It may be really obvious (but I think it is worth saying anyway): adults are really big! Have you seen one of those moments where a small and timid child grabs onto the jeans of their parents, then looks up…only to discover they have grabbed the wrong jeans!
For kids, moving through an adult world can be a daunting experience. Adults are bigger, stronger, faster and they can carry an uncontested authority.
Since it is unfair to expect our kids to come up to our level, it really is up to us parents to get down low. It can be good for us to be humble, and drop down to the eye-level of our children. I want to suggest two reasons why we should, and then three things that might stop us from doing it.
Why you should get down to kid-level
1. We can understand our kids better
You can learn quite a lot about your child, when you let them set the agenda and direct the play. You can find out what matters to them, topics they are interested in and things that might be troubling them.
Whether it is colouring in, imaginative play or constructing something, first-hand experience of your kid’s strengths and skills is really helpful. When we lower ourselves, we are entering their world, and gaining a better understanding of the picture they are building of themselves.
2. It reminds us what being a kid is like
You may have seen kids dress up – they usually dress up in adult roles. Kids often like to help with our adult jobs, trying out the things that make us adults (like taking responsibility for things, or getting things organised). But maybe it is time to return the favour and take on the kid’s role.
Do you remember what it was like when small bits of plastic or paddle-pop sticks could become almost anything? There was a time when the whole afternoon was for playing, and every activity was begun with enthusiasm (even if it was never quite finished or packed away properly). It can be great fun, and a great learning experience, to try to be like our kids for a little while.
Those are my two reasons for why you might want to consider eliminating the height barrier and getting down into the world that your kids live in. Chances are, though, that you are already sold on this idea – you would love to do it, except for one of the next three reasons…
Three things that might stop us
1. We are already busy
Isn’t there already enough to do? You might work; you might have a list of household jobs longer than your arm; you might have things you should be doing right now! Busyness is the pressure we all feel on our time. There are a limited number of things we can do. This means we need to choose carefully where our time goes. When we portion out our time, we usually run a deficit budget (aiming to do slightly more that we really have time to do). This leaves us with no spare moments for our kids.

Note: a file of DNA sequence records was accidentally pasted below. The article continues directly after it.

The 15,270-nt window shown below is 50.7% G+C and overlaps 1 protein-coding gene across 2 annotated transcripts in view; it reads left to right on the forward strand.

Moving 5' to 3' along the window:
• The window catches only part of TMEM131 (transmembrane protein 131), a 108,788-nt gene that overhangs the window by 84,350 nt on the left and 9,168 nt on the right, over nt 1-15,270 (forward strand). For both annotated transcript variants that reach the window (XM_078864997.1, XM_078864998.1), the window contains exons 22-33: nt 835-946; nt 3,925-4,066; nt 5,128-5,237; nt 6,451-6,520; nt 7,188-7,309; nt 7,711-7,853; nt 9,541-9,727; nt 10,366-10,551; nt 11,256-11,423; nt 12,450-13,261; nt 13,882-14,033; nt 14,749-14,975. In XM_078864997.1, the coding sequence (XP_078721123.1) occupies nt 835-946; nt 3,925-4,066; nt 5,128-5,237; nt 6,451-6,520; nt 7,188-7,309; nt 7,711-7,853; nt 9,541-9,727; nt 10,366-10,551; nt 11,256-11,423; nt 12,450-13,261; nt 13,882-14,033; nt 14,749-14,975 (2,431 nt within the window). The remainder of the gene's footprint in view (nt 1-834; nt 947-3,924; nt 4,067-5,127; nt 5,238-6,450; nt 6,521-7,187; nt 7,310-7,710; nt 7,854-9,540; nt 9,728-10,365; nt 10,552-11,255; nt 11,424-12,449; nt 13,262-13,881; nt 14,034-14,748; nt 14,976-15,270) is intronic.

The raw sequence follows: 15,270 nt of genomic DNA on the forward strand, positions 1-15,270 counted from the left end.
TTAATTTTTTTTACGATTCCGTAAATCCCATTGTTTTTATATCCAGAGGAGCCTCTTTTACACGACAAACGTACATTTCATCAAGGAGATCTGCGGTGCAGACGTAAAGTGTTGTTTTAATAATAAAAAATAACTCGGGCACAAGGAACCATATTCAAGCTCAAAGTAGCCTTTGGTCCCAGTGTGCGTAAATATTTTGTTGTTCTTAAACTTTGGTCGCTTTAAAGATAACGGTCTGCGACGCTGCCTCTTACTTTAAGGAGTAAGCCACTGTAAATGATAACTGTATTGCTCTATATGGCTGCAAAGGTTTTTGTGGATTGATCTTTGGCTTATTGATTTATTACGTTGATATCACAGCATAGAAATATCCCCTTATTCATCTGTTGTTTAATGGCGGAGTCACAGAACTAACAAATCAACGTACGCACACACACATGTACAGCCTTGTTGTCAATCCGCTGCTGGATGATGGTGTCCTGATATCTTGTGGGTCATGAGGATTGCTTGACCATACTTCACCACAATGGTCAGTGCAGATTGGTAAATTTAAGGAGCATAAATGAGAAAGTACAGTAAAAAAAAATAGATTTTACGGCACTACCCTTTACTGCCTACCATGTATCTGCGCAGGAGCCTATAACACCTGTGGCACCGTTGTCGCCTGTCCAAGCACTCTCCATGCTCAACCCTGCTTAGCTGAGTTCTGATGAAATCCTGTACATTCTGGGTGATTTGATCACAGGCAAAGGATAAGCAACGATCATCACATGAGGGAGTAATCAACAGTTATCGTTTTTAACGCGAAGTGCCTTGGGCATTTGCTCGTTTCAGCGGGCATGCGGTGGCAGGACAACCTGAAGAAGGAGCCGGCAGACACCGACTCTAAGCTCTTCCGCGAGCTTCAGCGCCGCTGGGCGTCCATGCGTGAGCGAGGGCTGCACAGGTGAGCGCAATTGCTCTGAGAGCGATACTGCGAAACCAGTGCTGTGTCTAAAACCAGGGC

The way I see it, we can either rearrange how we do things, or do less things, so that we find some time to be down in the world our kids live in. How about this: for every job that gets done, time is given for the kids. It won't make you less busy, but it might help you to remember to spend more time with the kids.
2. We anticipate the effort involved
The second reason we might be slow to get down low, is because we know how long it will take us to get back up again! Before we even try it, we have anticipated what will be involved and we are not sure we want to go there. I believe the effort is worth it.
But, it might not be physical effort that you are thinking about. Instead, it could be that you have no brain space left to take in all the names of the dinosaurs, or the challenges of the latest handheld game. Kids have lots of information in their heads, most of it very specific to their world. They spend most of their time getting information from adults, so the time you spend listening to them can be very precious – you are the student and they are the teacher. You are about to discover what engages them and matters in their world.
3. We’re unsure what to do when we get there
Finally, perhaps our real fear, is that we will get down, eye-to-eye with our child and not know what to do. We don’t want a stunned silence, or some awkward moment. But this is no reason to avoid getting involved in our kid’s world. So, it is probably worth offering two suggestions (you might have some of you own – share them below in the comments box).
Learning how to live in your kid's world
Students ask questions – as a student in the world of your child, you should ask lots of questions. Find out what all the toys & other things are; how they work; what they are for; how long they last; how powerful they are; why they are important; how they make them feel.
Students learn by making mistakes – the best thing to do when entering your child’s world is to have a go at adding to the play. You will probably be corrected if you are way off (or, your kids might be kind and try to work your glaring errors into the game).
Finally, don’t wait for an invitation – every time you walk in the room they are probably hoping that you will ask them all about what they are doing, and that you will come down into their world and, for a few minutes, see things the way they do.
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